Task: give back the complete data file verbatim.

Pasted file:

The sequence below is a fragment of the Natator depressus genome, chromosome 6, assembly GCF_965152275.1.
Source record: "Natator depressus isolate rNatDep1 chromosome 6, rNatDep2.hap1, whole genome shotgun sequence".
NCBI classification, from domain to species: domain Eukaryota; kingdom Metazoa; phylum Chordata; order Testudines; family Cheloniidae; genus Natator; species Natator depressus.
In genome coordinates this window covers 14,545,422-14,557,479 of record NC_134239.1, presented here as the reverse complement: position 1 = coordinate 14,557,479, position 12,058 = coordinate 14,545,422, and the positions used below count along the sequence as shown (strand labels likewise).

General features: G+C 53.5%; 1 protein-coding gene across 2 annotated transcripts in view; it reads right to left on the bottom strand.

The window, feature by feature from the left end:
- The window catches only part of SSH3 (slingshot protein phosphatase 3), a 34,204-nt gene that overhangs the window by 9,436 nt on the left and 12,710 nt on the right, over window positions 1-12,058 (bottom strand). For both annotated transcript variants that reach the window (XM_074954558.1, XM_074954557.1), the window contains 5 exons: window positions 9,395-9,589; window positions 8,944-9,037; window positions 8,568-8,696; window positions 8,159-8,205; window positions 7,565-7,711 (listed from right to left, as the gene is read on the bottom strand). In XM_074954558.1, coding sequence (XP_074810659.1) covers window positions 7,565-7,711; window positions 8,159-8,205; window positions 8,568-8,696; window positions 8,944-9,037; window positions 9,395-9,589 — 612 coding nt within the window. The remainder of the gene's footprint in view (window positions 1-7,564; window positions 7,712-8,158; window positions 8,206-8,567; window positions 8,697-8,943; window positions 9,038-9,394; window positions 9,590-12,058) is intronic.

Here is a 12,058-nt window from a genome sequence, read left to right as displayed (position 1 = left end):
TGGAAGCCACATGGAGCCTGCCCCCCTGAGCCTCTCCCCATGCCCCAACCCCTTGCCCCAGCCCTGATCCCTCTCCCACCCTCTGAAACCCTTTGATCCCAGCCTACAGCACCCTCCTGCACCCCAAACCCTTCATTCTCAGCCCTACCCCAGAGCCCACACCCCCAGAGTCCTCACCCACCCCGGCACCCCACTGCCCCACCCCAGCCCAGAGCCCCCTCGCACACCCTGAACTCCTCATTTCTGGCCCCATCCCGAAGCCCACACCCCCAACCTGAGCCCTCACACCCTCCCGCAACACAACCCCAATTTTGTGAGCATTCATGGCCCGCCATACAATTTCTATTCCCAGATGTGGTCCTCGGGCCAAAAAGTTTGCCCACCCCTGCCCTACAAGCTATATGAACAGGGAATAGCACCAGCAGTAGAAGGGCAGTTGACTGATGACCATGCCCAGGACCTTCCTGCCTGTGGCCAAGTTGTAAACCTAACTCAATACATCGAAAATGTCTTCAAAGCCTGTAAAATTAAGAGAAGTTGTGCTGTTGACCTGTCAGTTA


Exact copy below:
The sequence below is a fragment of the Natator depressus genome, chromosome 6, assembly GCF_965152275.1.
Source record: "Natator depressus isolate rNatDep1 chromosome 6, rNatDep2.hap1, whole genome shotgun sequence".
NCBI classification, from domain to species: domain Eukaryota; kingdom Metazoa; phylum Chordata; order Testudines; family Cheloniidae; genus Natator; species Natator depressus.
In genome coordinates this window covers 14,545,422-14,557,479 of record NC_134239.1, presented here as the reverse complement: position 1 = coordinate 14,557,479, position 12,058 = coordinate 14,545,422, and the positions used below count along the sequence as shown (strand labels likewise).

General features: G+C 53.5%; 1 protein-coding gene across 2 annotated transcripts in view; it reads right to left on the bottom strand.

The window, feature by feature from the left end:
- The window catches only part of SSH3 (slingshot protein phosphatase 3), a 34,204-nt gene that overhangs the window by 9,436 nt on the left and 12,710 nt on the right, over window positions 1-12,058 (bottom strand). For both annotated transcript variants that reach the window (XM_074954558.1, XM_074954557.1), the window contains 5 exons: window positions 9,395-9,589; window positions 8,944-9,037; window positions 8,568-8,696; window positions 8,159-8,205; window positions 7,565-7,711 (listed from right to left, as the gene is read on the bottom strand). In XM_074954558.1, coding sequence (XP_074810659.1) covers window positions 7,565-7,711; window positions 8,159-8,205; window positions 8,568-8,696; window positions 8,944-9,037; window positions 9,395-9,589 — 612 coding nt within the window. The remainder of the gene's footprint in view (window positions 1-7,564; window positions 7,712-8,158; window positions 8,206-8,567; window positions 8,697-8,943; window positions 9,038-9,394; window positions 9,590-12,058) is intronic.

Here is a 12,058-nt window from a genome sequence, read left to right as displayed (position 1 = left end):
TGGAAGCCACATGGAGCCTGCCCCCCTGAGCCTCTCCCCATGCCCCAACCCCTTGCCCCAGCCCTGATCCCTCTCCCACCCTCTGAAACCCTTTGATCCCAGCCTACAGCACCCTCCTGCACCCCAAACCCTTCATTCTCAGCCCTACCCCAGAGCCCACACCCCCAGAGTCCTCACCCACCCCGGCACCCCACTGCCCCACCCCAGCCCAGAGCCCCCTCGCACACCCTGAACTCCTCATTTCTGGCCCCATCCCGAAGCCCACACCCCCAACCTGAGCCCTCACACCCTCCCGCAACACAACCCCAATTTTGTGAGCATTCATGGCCCGCCATACAATTTCTATTCCCAGATGTGGTCCTCGGGCCAAAAAGTTTGCCCACCCCTGCCCTACAAGCTATATGAACAGGGAATAGCACCAGCAGTAGAAGGGCAGTTGACTGATGACCATGCCCAGGACCTTCCTGCCTGTGGCCAAGTTGTAAACCTAACTCAATACATCGAAAATGTCTTCAAAGCCTGTAAAATTAAGAGAAGTTGTGCTGTTGACCTGTCAGTTA